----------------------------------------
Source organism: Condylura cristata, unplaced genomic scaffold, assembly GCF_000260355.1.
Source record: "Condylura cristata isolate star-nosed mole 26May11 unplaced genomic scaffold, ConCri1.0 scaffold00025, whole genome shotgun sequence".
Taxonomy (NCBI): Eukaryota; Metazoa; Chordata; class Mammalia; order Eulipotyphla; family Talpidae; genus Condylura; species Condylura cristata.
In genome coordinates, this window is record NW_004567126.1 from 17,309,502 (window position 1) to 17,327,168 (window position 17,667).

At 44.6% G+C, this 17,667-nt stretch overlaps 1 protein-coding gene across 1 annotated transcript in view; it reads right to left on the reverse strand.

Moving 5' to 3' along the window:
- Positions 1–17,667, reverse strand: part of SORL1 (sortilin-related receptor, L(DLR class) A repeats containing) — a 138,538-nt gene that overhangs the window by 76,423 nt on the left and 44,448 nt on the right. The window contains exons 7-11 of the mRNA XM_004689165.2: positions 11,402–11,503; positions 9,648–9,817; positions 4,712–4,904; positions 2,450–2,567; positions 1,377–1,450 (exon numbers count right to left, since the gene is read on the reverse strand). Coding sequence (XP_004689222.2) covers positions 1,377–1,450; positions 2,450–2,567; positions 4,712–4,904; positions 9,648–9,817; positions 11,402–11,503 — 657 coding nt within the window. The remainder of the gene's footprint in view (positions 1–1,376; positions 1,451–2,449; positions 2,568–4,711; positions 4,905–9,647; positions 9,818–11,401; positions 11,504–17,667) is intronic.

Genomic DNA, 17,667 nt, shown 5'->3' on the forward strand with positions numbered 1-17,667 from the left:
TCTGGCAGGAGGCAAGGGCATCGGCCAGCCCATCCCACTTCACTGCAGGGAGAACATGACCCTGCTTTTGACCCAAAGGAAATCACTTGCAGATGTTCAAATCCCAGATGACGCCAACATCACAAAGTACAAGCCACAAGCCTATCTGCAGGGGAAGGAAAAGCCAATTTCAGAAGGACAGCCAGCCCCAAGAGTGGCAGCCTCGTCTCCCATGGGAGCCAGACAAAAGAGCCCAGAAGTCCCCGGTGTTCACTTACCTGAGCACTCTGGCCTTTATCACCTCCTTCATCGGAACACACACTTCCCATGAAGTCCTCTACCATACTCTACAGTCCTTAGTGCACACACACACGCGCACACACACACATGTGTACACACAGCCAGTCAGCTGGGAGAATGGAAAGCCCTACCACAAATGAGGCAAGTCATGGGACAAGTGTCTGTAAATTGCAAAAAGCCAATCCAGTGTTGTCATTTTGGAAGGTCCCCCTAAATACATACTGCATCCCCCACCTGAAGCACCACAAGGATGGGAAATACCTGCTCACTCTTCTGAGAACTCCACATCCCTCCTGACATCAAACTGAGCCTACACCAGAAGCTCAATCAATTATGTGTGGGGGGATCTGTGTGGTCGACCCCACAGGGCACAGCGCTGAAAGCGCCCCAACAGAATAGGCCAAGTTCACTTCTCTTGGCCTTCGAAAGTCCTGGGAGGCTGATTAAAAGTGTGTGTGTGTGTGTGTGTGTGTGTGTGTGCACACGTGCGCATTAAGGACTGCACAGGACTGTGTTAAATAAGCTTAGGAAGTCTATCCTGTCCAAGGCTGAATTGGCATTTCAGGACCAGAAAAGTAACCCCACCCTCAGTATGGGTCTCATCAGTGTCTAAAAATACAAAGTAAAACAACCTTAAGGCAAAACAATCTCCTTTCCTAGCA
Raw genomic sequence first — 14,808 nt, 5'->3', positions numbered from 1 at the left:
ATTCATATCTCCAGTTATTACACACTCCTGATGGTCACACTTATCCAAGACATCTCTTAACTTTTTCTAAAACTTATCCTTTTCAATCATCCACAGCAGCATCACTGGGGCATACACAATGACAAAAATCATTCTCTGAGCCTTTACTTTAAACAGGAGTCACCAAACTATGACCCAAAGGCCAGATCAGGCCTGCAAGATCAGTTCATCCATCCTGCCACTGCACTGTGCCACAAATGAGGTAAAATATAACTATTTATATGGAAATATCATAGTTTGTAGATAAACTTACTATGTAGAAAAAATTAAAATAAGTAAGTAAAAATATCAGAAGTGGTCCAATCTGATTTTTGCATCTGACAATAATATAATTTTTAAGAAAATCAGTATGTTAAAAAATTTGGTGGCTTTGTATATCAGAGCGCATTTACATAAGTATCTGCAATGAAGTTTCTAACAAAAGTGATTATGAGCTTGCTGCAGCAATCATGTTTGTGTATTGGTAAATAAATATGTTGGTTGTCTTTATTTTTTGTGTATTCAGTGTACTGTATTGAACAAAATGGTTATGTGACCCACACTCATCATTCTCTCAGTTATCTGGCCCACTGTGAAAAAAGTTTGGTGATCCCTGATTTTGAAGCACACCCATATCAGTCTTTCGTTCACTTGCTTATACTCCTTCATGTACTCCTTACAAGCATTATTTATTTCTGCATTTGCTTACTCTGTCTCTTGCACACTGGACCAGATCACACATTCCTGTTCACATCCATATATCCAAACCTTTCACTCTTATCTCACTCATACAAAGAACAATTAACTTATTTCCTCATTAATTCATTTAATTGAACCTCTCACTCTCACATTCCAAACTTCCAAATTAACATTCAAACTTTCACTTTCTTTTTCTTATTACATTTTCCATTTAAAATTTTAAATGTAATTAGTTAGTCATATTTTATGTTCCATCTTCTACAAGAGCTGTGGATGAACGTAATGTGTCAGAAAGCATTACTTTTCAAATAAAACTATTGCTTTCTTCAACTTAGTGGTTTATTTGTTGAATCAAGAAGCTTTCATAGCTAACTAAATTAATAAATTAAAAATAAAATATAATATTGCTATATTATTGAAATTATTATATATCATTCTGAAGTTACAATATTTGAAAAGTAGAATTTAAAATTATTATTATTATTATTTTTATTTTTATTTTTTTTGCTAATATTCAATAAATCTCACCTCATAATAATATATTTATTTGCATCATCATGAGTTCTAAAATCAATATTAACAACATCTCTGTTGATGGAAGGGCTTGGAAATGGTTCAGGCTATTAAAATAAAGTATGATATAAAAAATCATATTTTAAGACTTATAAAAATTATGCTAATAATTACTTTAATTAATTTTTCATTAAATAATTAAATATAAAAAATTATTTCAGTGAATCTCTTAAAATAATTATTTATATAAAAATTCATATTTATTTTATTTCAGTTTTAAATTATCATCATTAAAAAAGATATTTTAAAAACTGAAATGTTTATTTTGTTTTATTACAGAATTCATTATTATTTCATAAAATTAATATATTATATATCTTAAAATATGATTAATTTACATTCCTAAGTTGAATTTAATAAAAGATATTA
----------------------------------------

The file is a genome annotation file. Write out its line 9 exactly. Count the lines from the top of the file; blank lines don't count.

TCTGGCAGGAGGCAAGGGCATCGGCCAGCCCATCCCACTTCACTGCAGGGAGAACATGACCCTGCTTTTGACCCAAAGGAAATCACTTGCAGATGTTCAAATCCCAGATGACGCCAACATCACAAAGTACAAGCCACAAGCCTATCTGCAGGGGAAGGAAAAGCCAATTTCAGAAGGACAGCCAGCCCCAAGAGTGGCAGCCTCGTCTCCCATGGGAGCCAGACAAAAGAGCCCAGAAGTCCCCGGTGTTCACTTACCTGAGCACTCTGGCCTTTATCACCTCCTTCATCGGAACACACACTTCCCATGAAGTCCTCTACCATACTCTACAGTCCTTAGTGCACACACACACGCGCACACACACACATGTGTACACACAGCCAGTCAGCTGGGAGAATGGAAAGCCCTACCACAAATGAGGCAAGTCATGGGACAAGTGTCTGTAAATTGCAAAAAGCCAATCCAGTGTTGTCATTTTGGAAGGTCCCCCTAAATACATACTGCATCCCCCACCTGAAGCACCACAAGGATGGGAAATACCTGCTCACTCTTCTGAGAACTCCACATCCCTCCTGACATCAAACTGAGCCTACACCAGAAGCTCAATCAATTATGTGTGGGGGGATCTGTGTGGTCGACCCCACAGGGCACAGCGCTGAAAGCGCCCCAACAGAATAGGCCAAGTTCACTTCTCTTGGCCTTCGAAAGTCCTGGGAGGCTGATTAAAAGTGTGTGTGTGTGTGTGTGTGTGTGTGTGTGCACACGTGCGCATTAAGGACTGCACAGGACTGTGTTAAATAAGCTTAGGAAGTCTATCCTGTCCAAGGCTGAATTGGCATTTCAGGACCAGAAAAGTAACCCCACCCTCAGTATGGGTCTCATCAGTGTCTAAAAATACAAAGTAAAACAACCTTAAGGCAAAACAATCTCCTTTCCTAGCA